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Bloomberg Reads the Riot Act

In a Commencement address to University of Michigan students entitled Here’s Your Degree. Now Go Defeat Demagogues, former New York Mayor Michael Bloomberg began as follows:

Bloomberg Commencement Intro.jpg

Bloomberg’s admonition recalled for me an interaction in my day with Education Professor Peter Kelman. I made a comment in class, and he shot/shut me down dismissively. That stung. Quite a lot. So much so that I went to see him in his office the next day. I recounted how wounded I had felt, and he responded in a way that professors (and administrators) rarely do today, but should do more often: “Toughen up, Joe,” he said, “In the real world you’ll get much worse than what I gave you.” I did. And in the coming years, I did, too. In part because of Kelman’s good advice, I could more than hold my own with people who use verbal aggression in addition to logic in debate.

Contrast that with a student/administrators panel discussion that I attended last year at the College (I recall the title being something like New Definitions of Masculinity). No more caring, solicitous, gentle men could be found in the land — so much so that they carefully filtered their remarks to ensure that nobody could possibly be offended by anything that they said. And as a result, all anyone ended up saying during the discussion was that at all times and in all situations, people should be caring, solicitous and gentle. I remember thinking that these folks were being trained for the academy. Their thin skins could tolerate no other environment.

So, “Toughen up, everyone.” It’s a rough and tumble world out there, and though you can’t always get what you want, you can try even if people seem dismissive and uncaring. Mostly they are not, and many of them are only looking to see if you have any nerve. Others just disagree with you. Learn to respond now. Don’t seek to hide.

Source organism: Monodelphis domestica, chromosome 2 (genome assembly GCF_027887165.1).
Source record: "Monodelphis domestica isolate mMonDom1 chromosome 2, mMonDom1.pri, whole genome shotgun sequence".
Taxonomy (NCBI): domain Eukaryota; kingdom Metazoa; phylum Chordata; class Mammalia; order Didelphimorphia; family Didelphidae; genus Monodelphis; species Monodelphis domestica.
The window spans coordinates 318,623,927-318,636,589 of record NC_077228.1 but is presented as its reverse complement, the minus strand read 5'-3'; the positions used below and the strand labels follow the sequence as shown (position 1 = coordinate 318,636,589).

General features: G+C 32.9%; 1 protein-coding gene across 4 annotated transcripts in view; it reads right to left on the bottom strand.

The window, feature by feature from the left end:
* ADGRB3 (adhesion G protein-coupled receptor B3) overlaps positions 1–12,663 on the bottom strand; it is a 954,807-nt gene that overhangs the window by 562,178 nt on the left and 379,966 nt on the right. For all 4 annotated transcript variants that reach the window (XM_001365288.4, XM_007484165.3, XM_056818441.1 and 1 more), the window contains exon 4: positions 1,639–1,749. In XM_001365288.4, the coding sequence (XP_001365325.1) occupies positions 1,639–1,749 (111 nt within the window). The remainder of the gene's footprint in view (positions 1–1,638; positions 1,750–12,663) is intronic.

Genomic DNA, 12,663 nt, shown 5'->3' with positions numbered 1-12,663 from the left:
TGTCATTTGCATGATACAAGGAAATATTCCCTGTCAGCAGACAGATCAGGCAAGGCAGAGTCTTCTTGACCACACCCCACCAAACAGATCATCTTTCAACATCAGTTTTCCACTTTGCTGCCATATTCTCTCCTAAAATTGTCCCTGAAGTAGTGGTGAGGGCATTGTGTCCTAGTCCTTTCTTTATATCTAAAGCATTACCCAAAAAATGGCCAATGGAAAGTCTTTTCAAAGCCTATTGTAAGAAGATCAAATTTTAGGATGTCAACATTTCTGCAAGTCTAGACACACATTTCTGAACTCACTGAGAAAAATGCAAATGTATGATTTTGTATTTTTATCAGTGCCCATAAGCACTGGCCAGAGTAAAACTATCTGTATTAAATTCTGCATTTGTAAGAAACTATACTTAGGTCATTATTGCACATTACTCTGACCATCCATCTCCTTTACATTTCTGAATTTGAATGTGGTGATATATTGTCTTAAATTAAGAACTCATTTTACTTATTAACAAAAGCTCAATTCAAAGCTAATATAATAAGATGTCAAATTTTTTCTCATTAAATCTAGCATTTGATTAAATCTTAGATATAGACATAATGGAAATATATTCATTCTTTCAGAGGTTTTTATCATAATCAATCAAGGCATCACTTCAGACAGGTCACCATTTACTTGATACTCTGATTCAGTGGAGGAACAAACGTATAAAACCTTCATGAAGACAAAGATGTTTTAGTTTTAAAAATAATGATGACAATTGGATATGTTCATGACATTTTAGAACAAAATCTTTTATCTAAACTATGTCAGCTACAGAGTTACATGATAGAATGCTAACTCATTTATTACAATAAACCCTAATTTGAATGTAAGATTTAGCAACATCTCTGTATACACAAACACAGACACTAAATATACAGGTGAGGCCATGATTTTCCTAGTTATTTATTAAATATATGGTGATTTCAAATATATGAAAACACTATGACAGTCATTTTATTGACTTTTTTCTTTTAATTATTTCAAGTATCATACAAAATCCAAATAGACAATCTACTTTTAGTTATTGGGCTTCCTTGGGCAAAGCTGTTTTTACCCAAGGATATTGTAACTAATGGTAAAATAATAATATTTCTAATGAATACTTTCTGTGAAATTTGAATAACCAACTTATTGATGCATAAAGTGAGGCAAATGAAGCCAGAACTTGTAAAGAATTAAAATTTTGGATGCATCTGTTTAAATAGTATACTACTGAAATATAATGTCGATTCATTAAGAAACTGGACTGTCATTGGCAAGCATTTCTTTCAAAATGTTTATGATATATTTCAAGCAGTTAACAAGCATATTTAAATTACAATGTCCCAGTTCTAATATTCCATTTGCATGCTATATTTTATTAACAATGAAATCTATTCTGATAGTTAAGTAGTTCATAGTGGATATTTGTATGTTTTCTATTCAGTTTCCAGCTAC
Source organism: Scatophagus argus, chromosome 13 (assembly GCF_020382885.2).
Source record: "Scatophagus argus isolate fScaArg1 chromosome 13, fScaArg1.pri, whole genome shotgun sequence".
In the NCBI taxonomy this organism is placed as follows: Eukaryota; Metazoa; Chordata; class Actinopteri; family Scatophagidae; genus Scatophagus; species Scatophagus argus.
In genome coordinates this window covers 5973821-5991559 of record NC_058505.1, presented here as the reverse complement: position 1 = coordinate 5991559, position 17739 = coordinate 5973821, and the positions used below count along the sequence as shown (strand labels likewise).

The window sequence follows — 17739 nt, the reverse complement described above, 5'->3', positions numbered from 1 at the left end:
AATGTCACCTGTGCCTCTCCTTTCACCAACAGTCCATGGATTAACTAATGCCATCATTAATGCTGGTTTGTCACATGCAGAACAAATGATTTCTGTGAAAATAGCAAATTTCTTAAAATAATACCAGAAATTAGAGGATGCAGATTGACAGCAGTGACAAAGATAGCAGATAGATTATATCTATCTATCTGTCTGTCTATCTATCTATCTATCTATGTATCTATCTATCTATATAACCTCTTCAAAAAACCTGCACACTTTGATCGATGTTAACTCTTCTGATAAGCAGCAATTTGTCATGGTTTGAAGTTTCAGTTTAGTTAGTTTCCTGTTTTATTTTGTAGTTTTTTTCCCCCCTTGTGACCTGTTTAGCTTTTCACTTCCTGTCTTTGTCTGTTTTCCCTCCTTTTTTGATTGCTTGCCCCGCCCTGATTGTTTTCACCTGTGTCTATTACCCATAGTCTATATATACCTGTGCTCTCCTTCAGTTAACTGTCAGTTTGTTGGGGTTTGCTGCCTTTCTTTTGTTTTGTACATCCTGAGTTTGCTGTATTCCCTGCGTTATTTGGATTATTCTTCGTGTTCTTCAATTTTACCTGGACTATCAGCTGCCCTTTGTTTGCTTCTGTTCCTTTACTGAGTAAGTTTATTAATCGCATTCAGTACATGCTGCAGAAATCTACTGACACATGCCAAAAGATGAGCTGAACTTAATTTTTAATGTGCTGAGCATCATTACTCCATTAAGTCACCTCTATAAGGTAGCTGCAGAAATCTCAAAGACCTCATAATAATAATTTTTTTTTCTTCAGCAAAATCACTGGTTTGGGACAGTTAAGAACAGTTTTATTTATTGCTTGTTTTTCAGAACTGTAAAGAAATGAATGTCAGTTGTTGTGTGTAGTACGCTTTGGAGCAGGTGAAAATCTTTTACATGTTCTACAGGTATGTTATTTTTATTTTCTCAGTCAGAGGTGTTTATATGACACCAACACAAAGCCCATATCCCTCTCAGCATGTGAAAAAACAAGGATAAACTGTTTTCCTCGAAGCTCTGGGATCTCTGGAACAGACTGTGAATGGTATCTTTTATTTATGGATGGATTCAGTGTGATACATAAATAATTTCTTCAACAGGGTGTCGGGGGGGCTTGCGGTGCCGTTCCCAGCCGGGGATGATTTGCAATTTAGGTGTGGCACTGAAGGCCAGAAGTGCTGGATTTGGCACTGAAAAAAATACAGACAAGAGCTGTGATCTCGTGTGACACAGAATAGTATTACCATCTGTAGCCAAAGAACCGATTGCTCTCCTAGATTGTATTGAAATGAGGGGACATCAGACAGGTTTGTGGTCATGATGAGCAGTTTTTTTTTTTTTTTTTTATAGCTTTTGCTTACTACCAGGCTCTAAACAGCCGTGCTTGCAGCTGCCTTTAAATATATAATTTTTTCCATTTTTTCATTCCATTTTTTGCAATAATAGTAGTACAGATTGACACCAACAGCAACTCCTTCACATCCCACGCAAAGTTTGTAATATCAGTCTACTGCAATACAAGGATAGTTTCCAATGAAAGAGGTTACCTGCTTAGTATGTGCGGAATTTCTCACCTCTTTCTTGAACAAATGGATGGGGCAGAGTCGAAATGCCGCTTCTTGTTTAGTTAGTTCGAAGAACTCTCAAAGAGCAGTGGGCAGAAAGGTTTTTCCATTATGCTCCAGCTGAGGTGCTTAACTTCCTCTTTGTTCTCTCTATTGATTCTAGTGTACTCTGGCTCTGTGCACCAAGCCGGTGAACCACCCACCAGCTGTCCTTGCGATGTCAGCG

Addendum: Bloomberg’s entire address bears reading. He well notes the need for careful analysis in the face of wild-eyed promises from the Left and the Right. His conclusion:

Today, when a populist candidate promises free college, free health care and a pony, or another candidate promises to make other countries pay for our needs, remember: Those who promise you a free lunch will invariably eat you for breakfast.

He’s got that right, too.

Addendum: A thoughtful column in the Harvard Crimson by Rachel Huebner H ‘18, A Culture of Sensitivity, echoes the above:

Since the beginning of my freshman year, I have come to believe that a more fitting way to describe the current culture on college campuses is a culture defined not by open expression—but by sensitivity. This undue focus on feelings has caused the college campus to often feel like a place where one has to monitor every syllable that is uttered to ensure that it could not under any circumstance offend anyone to the slightest degree. It sometimes feels as though pluralism has become an antiquated concept. Facts and history have been discarded, and instead feelings have been deemed to be the criteria that determine whether words and actions are acceptable.

Addendum: It seems that we are having a sensitivity crisis, as Inside Higher Ed reports in a story entitled Fraternities Under Fire for Sexual Assault Awareness Banners:

College fraternities are known for hanging offensive and sexist banners in front of their houses. The practice has drawn controversy before, even resulting in Sigma Nu suspending its chapter at Old Dominion University last year. Fraternities at Northwestern University are now under fire for hanging a different kind of sign: banners that raise awareness about campus sexual assault. “This is everyone’s problem,” one banner read. “Theta Chi stand against sexual assault,” read another.

The banners, which were fixed to the outside of fraternity houses during April, were meant to commemorate Sexual Assault Awareness Month. But some students on campus found the signs to be in poor taste, arguing that fraternities should do more than hang banners when combating campus sexual assault. “To display a banner [saying] that ‘We support survivors’ is really something you have to earn by actually walking the walk,” one student told the Daily Northwestern.

On Monday, Northwestern’s Interfraternity Council announced that it would discourage chapters from hanging the banners in the future, and that it would create a four-year sexual assault education program for fraternities. “We recognize now how this campaign may have been emotionally triggering for survivors, and we want to make a deep, genuine apology for anyone that may have been affected,” the IFC’s executive board said in the statement. “This was not our intent, but it is our fault for not being cognizant enough and not considering how it might affect others in our community.”

Actually, we are having a silliness crisis.

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